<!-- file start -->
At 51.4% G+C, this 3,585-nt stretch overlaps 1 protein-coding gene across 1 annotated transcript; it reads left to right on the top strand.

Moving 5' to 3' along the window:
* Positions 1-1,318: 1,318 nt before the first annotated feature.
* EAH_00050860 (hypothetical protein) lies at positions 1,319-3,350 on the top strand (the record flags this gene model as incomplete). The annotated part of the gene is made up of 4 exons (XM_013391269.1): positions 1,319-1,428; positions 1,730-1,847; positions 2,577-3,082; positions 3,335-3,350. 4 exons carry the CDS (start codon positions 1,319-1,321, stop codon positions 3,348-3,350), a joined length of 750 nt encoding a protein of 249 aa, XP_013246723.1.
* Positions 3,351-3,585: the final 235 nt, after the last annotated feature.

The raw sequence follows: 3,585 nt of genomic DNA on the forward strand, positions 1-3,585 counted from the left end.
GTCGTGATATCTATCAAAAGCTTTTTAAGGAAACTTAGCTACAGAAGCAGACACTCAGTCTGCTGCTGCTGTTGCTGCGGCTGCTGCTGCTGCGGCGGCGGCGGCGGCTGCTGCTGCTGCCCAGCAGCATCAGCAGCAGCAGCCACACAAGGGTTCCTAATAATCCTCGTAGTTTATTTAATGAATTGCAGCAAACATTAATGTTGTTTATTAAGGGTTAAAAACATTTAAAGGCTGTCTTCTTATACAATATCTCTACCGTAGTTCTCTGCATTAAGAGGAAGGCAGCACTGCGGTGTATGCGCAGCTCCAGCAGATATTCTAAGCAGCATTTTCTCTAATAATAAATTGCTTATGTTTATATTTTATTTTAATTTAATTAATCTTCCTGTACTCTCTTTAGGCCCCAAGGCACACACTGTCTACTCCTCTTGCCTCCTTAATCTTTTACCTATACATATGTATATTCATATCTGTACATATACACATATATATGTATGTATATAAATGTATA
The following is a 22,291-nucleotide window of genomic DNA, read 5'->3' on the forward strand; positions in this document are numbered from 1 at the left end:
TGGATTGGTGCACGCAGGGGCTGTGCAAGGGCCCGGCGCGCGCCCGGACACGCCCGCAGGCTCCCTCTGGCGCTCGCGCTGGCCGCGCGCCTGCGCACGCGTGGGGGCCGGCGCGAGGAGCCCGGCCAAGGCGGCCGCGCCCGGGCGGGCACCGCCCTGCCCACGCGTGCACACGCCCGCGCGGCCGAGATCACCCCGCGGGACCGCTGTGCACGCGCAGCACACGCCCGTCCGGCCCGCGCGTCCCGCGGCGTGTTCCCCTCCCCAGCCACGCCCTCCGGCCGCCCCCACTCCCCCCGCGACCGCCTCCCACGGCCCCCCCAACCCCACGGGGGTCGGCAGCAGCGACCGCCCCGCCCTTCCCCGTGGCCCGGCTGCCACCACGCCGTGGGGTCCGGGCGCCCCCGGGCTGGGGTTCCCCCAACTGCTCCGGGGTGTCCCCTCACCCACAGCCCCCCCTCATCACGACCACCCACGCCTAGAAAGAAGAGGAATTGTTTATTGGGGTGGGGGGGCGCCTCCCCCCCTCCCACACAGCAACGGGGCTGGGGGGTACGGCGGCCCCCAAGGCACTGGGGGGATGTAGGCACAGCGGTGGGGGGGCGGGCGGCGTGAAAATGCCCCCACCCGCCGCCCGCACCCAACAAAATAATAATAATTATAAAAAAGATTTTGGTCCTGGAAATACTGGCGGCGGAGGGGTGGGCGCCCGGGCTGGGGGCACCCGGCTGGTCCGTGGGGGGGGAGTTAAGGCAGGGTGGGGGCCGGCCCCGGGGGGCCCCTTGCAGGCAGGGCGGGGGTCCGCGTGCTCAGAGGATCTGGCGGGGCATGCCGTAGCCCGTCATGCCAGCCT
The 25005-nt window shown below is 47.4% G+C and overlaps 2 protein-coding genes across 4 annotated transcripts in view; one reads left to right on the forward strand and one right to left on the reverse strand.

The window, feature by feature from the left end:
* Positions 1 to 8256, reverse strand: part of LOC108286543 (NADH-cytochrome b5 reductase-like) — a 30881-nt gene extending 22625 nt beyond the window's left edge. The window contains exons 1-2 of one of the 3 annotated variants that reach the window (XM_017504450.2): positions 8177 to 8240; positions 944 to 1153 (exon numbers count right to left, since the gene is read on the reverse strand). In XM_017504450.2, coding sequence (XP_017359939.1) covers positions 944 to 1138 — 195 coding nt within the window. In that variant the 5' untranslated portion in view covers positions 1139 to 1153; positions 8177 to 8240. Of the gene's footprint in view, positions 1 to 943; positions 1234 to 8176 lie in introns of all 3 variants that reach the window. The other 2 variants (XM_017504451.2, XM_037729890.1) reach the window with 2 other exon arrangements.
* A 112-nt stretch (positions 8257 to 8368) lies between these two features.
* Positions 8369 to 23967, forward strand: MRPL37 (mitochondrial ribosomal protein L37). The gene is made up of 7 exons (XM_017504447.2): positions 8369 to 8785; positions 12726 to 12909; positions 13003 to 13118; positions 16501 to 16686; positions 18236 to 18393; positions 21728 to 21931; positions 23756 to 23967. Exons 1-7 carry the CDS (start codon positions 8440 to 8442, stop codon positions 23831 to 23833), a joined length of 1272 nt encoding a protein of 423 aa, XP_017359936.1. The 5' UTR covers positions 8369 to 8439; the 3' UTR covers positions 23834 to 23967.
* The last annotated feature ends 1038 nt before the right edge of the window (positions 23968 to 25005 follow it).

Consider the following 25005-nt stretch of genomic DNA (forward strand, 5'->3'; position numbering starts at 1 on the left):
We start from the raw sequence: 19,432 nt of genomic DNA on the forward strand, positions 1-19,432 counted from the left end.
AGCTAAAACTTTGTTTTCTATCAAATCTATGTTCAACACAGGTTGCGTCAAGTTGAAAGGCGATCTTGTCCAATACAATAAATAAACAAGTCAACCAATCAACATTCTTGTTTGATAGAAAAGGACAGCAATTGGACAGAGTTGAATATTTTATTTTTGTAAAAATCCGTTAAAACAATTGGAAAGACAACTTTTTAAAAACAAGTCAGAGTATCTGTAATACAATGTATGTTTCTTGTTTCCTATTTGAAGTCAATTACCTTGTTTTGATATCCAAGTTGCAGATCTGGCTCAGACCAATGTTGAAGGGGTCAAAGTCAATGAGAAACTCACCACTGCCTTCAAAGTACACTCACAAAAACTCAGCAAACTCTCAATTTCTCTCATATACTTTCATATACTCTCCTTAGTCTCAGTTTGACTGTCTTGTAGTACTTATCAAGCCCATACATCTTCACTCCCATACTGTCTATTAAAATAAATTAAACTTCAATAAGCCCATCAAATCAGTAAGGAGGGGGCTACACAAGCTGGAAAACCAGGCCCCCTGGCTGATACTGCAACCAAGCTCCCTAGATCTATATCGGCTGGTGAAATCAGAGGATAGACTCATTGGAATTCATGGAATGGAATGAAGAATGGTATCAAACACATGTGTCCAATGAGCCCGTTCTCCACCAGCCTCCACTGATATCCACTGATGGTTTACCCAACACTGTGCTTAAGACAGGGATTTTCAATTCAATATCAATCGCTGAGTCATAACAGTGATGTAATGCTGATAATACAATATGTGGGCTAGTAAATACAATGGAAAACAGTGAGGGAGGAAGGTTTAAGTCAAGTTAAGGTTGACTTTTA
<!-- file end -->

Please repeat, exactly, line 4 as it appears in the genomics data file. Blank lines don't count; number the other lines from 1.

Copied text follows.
* EAH_00050860 (hypothetical protein) lies at positions 1,319-3,350 on the top strand (the record flags this gene model as incomplete). The annotated part of the gene is made up of 4 exons (XM_013391269.1): positions 1,319-1,428; positions 1,730-1,847; positions 2,577-3,082; positions 3,335-3,350. 4 exons carry the CDS (start codon positions 1,319-1,321, stop codon positions 3,348-3,350), a joined length of 750 nt encoding a protein of 249 aa, XP_013246723.1.